olivia, seventeen, draws things on dead trees and burns candles. really likes bugs, especially the moths that nobody looks at for very long. // "I will not be just a tourist in the world of images, just watching images passing by which I cannot live in, make love to, possess as permanent sources of joy and ecstasy.” Anaïs Nin // my sidebar image is by travis bedel, my life philosophy by mike birbiglia, and my haircut is by my mom.

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if you know what's going on in ferguson and you're white



Walking corpse syndrome (cotard’s syndrome) is a rare mental disorder in which a person believes that they are dead.

For example, a British man, Graham woke up nine years ago convinced he was no longer alive although he was still breathing. Doctors diagnosed him with cotard’s syndrome, but Graham did not believe them. He insisted that he was dead.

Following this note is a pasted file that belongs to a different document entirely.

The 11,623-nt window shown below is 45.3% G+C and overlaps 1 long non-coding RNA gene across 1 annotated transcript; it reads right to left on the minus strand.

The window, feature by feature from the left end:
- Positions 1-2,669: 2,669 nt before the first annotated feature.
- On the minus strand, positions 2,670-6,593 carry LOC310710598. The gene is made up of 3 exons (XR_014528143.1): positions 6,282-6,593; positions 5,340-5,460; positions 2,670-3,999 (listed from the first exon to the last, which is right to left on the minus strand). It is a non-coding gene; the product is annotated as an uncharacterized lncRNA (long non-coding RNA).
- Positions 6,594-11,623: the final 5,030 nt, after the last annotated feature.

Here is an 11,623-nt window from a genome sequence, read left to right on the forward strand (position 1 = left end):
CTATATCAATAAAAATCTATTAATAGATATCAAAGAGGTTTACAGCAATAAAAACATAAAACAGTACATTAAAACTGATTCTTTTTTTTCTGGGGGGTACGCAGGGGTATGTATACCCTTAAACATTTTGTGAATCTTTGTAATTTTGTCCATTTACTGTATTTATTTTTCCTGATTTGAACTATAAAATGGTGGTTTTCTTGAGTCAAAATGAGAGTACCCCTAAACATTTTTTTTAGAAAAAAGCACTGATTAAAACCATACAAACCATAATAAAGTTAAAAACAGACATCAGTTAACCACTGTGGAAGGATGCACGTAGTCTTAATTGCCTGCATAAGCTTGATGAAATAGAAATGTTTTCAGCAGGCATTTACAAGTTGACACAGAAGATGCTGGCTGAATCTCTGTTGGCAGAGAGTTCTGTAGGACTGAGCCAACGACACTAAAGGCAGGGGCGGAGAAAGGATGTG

The unusual condition emerged after Graham, who suffered from severe depression, tried to commit suicide by taking an electrical appliance with him into the bath.

Eight months later he told doctors that his brain had died or was, at best, missing.

He even stopped eating, smoking and drinking because there was no point and he was “dead”. He felt compelled to go to his local cemetery because he thought he would fit in. 

Graham’s brain scans resembled those of a person in vegetative state or under anesthesia. Luckily after months of therapy, he was able to overcome his condition. 

Cotard’s Syndrome is among the most rare diseases in the world and it is thought that it affects just few hundred people at any one time.

It is linked to depression and comes in a variety of forms including some who feel that their limbs are no longer functioning.




Sasha Pivovarova for Vogue Paris April 2011 by Hans Feurer

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